The findings will be presented at
the annual meeting of the American Society for Biochemistry and Molecular
being held in conjunction with the Experimental Biology 2013
meeting in Boston.
Vitamin D, also known as the sunshine vitamin, is
crucial for good bone health and muscle strength
as it reduces the risk of
fracture, osteomalacia (softening of the bone because of vitamin D deficiency),
osteoarthritis and osteoporosis. It also impacts the immune system to help
fight against cancer, autoimmune diseases (for example, celiac disease,
multiple sclerosis, rheumatoid arthritis, type 1 diabetes, Addison's disease,
etc), infectious diseases, type 2 diabetes and cardiovascular diseases.
Mushrooms are one of the few
plant food sources which contain ergosterol, a precursor to vitamin D2. The two
major physiological forms of active vitamin D for humans are ergocalciferol
(D2) and cholecalciferol (D3). Ergosterol, found in mushrooms is converted
to ergocalciferol or vitamin D2 by exposure to UV light
. Small amount of
vitamin D2 are synthesized in the mushrooms by exposure to naturally occurring
UV light during growing or processing.
The current recommended Adequate
Intake (AI) for Vitamin D for most adults is 5 microgram (200 IU).
Michael F. Holick, Professor
of Medicine, Physiology and Biophysics at Boston University School of Medicine
and the principal investigator of this study and his colleagues recruited 30
healthy adults who were given capsules containing 2,000 International Units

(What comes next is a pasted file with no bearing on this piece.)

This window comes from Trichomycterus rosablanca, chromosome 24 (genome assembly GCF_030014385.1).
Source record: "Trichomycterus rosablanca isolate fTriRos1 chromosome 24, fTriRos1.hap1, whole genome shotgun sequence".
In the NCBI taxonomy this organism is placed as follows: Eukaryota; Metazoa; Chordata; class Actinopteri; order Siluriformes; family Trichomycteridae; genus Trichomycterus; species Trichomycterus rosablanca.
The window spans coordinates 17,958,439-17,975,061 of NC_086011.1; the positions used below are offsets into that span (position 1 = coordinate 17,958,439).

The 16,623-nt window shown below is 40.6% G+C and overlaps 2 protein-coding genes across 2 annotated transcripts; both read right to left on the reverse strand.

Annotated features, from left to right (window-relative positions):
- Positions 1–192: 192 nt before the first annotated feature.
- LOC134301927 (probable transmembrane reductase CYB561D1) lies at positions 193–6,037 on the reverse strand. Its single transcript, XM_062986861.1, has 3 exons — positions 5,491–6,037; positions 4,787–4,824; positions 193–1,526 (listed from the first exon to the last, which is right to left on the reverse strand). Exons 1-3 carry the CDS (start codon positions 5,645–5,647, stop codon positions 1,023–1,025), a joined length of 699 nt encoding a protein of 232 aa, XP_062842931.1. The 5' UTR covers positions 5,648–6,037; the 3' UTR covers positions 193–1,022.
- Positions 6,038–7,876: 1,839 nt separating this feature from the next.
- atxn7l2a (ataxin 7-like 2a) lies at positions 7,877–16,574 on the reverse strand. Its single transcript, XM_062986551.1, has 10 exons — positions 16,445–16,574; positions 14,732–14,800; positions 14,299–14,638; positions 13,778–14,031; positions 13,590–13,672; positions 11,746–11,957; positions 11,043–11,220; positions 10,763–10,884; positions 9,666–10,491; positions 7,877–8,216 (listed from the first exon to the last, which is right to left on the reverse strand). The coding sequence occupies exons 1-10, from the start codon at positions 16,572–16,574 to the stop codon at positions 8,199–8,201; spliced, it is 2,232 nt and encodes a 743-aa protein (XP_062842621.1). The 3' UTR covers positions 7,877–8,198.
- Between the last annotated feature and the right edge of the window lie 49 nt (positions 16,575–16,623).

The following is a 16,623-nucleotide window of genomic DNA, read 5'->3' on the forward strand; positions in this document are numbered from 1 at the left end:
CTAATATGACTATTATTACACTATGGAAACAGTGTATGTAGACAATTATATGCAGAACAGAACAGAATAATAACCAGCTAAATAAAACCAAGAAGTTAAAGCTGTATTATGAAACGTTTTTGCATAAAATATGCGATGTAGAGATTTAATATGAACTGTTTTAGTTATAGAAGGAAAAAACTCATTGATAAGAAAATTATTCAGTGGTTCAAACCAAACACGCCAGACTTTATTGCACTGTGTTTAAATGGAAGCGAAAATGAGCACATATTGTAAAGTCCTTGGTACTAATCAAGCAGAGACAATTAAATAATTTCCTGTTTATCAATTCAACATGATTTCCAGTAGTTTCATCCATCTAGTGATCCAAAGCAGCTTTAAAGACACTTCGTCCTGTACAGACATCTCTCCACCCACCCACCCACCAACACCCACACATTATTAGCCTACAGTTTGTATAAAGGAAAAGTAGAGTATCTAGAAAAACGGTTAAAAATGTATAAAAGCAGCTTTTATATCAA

(IU) of vitamin D2; 2,000 IU of vitamin D3; or 2,000 IU of mushroom powder
containing vitamin D2 once a day for 12 weeks during the winter.
Initially, the participants'
vitamin D status, measured by serum 25-hydroxyvitamin D [25(OH)D], were not
significantly different among the groups.
The 25(OH)D levels gradually
increased and plateaued at 7 weeks and were maintained for the next 5 weeks in
all the three groups.
After 12 weeks (end of the
study), 25(OH)D levels were not significantly different in any of the group
suggesting that mushroom, mushroom powder and vitamin D supplements were
equally effective in maintaining and increasing vitamin D levels in the body.
"These results provide
evidence that ingesting mushrooms that have been exposed to ultraviolet light
and contain vitamin D2 are a good source of vitamin D that can improve the
vitamin D status of healthy adults,"
"Furthermore we found ingesting
mushrooms containing vitamin D2 was as effective in raising and maintaining a
healthy adult's vitamin D status as ingesting a supplement that contained
either vitamin D2 or vitamin D3," he added.
The researchers also found that
some mushrooms when exposed to UVB light produce vitamin D3 and vitamin D4 as
well thus providing the consumer with at least two additional vitamin Ds.
In their second presentation at
the same meeting, Dr Holick and his team will discuss how mushrooms make
vitamin D2 using a process similar to what occurs in human skin after sun
"Although it has been previously reported that
mushrooms have the ability to produce both vitamin D2 and vitamin D4, through
our own research we were able to detect several types of vitamin Ds and
pro-vitamin Ds in mushroom samples, including vitamin D3, which is also made in